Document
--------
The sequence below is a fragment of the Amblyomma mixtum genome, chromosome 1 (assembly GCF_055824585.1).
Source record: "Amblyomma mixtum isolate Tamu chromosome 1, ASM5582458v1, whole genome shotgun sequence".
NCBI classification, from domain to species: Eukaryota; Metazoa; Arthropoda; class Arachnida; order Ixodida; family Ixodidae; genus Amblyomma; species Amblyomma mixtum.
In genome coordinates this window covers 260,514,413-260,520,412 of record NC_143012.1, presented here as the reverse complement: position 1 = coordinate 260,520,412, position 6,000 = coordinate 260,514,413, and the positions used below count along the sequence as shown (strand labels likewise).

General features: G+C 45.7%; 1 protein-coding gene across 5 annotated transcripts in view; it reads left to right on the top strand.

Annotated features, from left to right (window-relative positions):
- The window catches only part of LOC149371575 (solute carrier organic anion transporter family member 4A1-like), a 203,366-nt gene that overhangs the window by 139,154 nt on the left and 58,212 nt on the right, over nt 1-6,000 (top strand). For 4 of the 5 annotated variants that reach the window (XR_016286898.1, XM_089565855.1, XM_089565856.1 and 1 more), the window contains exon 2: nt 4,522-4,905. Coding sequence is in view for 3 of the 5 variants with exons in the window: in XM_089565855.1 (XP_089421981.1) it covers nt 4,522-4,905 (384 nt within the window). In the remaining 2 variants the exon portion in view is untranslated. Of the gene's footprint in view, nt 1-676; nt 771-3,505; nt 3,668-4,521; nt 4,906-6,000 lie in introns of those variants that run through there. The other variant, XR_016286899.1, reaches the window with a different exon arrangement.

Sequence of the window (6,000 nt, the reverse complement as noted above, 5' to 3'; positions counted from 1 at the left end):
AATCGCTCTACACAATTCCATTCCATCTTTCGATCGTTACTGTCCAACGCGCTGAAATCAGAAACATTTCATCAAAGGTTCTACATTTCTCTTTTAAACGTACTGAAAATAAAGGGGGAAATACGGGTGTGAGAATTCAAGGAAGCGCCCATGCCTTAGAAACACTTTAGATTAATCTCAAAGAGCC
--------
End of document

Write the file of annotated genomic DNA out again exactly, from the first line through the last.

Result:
The sequence below is a fragment of the Amblyomma mixtum genome, chromosome 1 (assembly GCF_055824585.1).
Source record: "Amblyomma mixtum isolate Tamu chromosome 1, ASM5582458v1, whole genome shotgun sequence".
NCBI classification, from domain to species: Eukaryota; Metazoa; Arthropoda; class Arachnida; order Ixodida; family Ixodidae; genus Amblyomma; species Amblyomma mixtum.
In genome coordinates this window covers 260,514,413-260,520,412 of record NC_143012.1, presented here as the reverse complement: position 1 = coordinate 260,520,412, position 6,000 = coordinate 260,514,413, and the positions used below count along the sequence as shown (strand labels likewise).

General features: G+C 45.7%; 1 protein-coding gene across 5 annotated transcripts in view; it reads left to right on the top strand.

Annotated features, from left to right (window-relative positions):
- The window catches only part of LOC149371575 (solute carrier organic anion transporter family member 4A1-like), a 203,366-nt gene that overhangs the window by 139,154 nt on the left and 58,212 nt on the right, over nt 1-6,000 (top strand). For 4 of the 5 annotated variants that reach the window (XR_016286898.1, XM_089565855.1, XM_089565856.1 and 1 more), the window contains exon 2: nt 4,522-4,905. Coding sequence is in view for 3 of the 5 variants with exons in the window: in XM_089565855.1 (XP_089421981.1) it covers nt 4,522-4,905 (384 nt within the window). In the remaining 2 variants the exon portion in view is untranslated. Of the gene's footprint in view, nt 1-676; nt 771-3,505; nt 3,668-4,521; nt 4,906-6,000 lie in introns of those variants that run through there. The other variant, XR_016286899.1, reaches the window with a different exon arrangement.

Sequence of the window (6,000 nt, the reverse complement as noted above, 5' to 3'; positions counted from 1 at the left end):
AATCGCTCTACACAATTCCATTCCATCTTTCGATCGTTACTGTCCAACGCGCTGAAATCAGAAACATTTCATCAAAGGTTCTACATTTCTCTTTTAAACGTACTGAAAATAAAGGGGGAAATACGGGTGTGAGAATTCAAGGAAGCGCCCATGCCTTAGAAACACTTTAGATTAATCTCAAAGAGCC